What happened

Airline shares soared higher on Monday on another positive development in the race to produce a COVID-19 vaccine, and on data indicating a strong weekend for travel. American Airlines Group (NASDAQ:AAL) led the sector higher, closing up 8.2% for the day.

So what

Airlines have been hard hit by the pandemic, which has caused travel demand to plummet. American and other carriers have raised billions in new liquidity to help weather the crisis, but there can be no recovery until the virus is under control.

For the third straight Monday, airline stocks were higher on positive vaccine news. This time it was a vaccine candidate from AstraZeneca and Oxford University that studies indicate is effective, meaning we now have three promising vaccine candidates to deploy against the virus.

An American Airlines jet leaves the hanger.

Image source: American Airlines.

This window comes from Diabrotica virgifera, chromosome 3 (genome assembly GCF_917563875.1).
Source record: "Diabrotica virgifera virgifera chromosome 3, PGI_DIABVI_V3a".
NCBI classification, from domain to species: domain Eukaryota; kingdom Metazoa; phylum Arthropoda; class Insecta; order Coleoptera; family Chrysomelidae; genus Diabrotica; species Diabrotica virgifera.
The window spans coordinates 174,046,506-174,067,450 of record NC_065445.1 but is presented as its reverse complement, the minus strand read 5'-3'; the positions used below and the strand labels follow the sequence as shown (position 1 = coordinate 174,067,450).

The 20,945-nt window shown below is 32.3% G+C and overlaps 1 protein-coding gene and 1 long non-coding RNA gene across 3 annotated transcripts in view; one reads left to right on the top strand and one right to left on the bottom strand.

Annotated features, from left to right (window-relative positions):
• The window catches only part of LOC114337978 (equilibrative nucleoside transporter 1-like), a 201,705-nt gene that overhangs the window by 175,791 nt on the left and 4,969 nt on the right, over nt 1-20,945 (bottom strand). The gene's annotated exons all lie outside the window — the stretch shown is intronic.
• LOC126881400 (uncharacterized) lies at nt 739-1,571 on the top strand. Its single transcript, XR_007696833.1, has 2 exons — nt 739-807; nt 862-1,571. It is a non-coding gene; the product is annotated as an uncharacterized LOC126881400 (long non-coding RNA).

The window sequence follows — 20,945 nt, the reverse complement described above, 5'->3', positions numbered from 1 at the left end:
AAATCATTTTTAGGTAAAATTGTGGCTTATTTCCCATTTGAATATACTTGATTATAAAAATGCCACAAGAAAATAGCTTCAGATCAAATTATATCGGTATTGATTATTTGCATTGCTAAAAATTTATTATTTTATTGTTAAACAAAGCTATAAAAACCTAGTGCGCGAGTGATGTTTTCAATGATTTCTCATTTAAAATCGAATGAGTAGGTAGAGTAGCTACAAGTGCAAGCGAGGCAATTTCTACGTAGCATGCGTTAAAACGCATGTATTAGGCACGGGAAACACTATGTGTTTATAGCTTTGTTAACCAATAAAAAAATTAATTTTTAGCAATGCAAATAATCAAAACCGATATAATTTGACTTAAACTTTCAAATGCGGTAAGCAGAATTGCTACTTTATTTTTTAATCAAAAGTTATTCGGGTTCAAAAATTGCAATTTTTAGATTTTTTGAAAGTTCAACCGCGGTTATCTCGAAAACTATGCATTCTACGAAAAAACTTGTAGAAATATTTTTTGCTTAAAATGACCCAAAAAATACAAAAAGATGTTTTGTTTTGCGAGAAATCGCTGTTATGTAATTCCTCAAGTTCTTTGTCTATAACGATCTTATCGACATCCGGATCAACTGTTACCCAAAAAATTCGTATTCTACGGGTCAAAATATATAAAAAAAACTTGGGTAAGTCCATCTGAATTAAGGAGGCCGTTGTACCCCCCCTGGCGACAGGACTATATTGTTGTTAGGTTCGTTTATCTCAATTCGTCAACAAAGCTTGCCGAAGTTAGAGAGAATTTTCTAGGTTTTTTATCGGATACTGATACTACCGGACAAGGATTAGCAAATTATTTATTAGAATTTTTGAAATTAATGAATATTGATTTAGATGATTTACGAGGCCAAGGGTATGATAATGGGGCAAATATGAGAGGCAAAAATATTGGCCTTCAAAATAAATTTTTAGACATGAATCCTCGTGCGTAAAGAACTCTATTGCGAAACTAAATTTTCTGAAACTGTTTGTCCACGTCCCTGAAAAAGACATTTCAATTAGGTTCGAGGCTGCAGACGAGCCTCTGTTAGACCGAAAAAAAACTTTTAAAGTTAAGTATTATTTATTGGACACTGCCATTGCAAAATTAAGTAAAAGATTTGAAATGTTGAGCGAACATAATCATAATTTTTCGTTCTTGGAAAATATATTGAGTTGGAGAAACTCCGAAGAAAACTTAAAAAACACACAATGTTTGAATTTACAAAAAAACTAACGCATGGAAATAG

There was also fresh travel data that indicated Americans are slowly returning to the skies ahead of a vaccine. Over 1 million people per day passed through Transportation Security Administration airport checkpoints on both Friday and Sunday, with Sunday's total of 1,047,934 travelers the highest recorded since March.

The airlines had hoped for an uptick in travel over the Thanksgiving holiday, but with public health officials urging people not to travel for the holidays, it was hard to predict if demand would materialize.

Now what

Thanksgiving and year-end travel is sure to be down from last year, but the airlines will take any help they can get. The entire industry is burning cash right now, and each added ticket sold provides a little more revenue to close the gap.

American Airlines shares are particularly sensitive to changes in demand because that carrier, more than any other, is perceived as being vulnerable to a prolonged downturn. The company has the highest debt levels among U.S. airlines, and burned through $44 million in cash through the third quarter.

American shares are now up 20% for the month, but still down 52% for the year. The near-term jump makes sense, as the current traffic trends and hope for a vaccine in the months to come should mean that American has enough cash to survive. But the recovery will still take years even if the vaccine comes through as hoped, and investors should be cautious about buying into this nascent rally expecting the year-to-date gap to quickly close.